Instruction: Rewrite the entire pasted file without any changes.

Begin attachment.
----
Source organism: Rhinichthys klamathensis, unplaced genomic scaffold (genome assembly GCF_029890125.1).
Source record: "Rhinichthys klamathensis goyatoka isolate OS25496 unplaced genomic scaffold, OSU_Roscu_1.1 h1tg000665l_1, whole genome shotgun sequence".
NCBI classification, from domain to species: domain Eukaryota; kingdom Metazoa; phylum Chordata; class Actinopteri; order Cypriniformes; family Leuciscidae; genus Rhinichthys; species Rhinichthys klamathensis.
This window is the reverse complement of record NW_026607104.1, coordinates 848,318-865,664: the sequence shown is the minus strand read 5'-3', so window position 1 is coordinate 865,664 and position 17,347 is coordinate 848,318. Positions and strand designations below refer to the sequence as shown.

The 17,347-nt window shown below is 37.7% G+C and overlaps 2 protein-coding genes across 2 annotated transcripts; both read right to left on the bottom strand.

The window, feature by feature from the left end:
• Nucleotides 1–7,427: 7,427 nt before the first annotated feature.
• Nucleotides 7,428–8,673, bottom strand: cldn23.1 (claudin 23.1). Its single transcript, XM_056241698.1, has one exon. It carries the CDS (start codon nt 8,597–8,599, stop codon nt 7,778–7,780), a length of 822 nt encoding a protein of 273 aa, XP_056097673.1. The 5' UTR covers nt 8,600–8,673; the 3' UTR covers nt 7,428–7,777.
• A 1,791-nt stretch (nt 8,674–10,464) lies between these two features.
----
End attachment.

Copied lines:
Source organism: Rhinichthys klamathensis, unplaced genomic scaffold (genome assembly GCF_029890125.1).
Source record: "Rhinichthys klamathensis goyatoka isolate OS25496 unplaced genomic scaffold, OSU_Roscu_1.1 h1tg000665l_1, whole genome shotgun sequence".
NCBI classification, from domain to species: domain Eukaryota; kingdom Metazoa; phylum Chordata; class Actinopteri; order Cypriniformes; family Leuciscidae; genus Rhinichthys; species Rhinichthys klamathensis.
This window is the reverse complement of record NW_026607104.1, coordinates 848,318-865,664: the sequence shown is the minus strand read 5'-3', so window position 1 is coordinate 865,664 and position 17,347 is coordinate 848,318. Positions and strand designations below refer to the sequence as shown.

The 17,347-nt window shown below is 37.7% G+C and overlaps 2 protein-coding genes across 2 annotated transcripts; both read right to left on the bottom strand.

The window, feature by feature from the left end:
• Nucleotides 1–7,427: 7,427 nt before the first annotated feature.
• Nucleotides 7,428–8,673, bottom strand: cldn23.1 (claudin 23.1). Its single transcript, XM_056241698.1, has one exon. It carries the CDS (start codon nt 8,597–8,599, stop codon nt 7,778–7,780), a length of 822 nt encoding a protein of 273 aa, XP_056097673.1. The 5' UTR covers nt 8,600–8,673; the 3' UTR covers nt 7,428–7,777.
• A 1,791-nt stretch (nt 8,674–10,464) lies between these two features.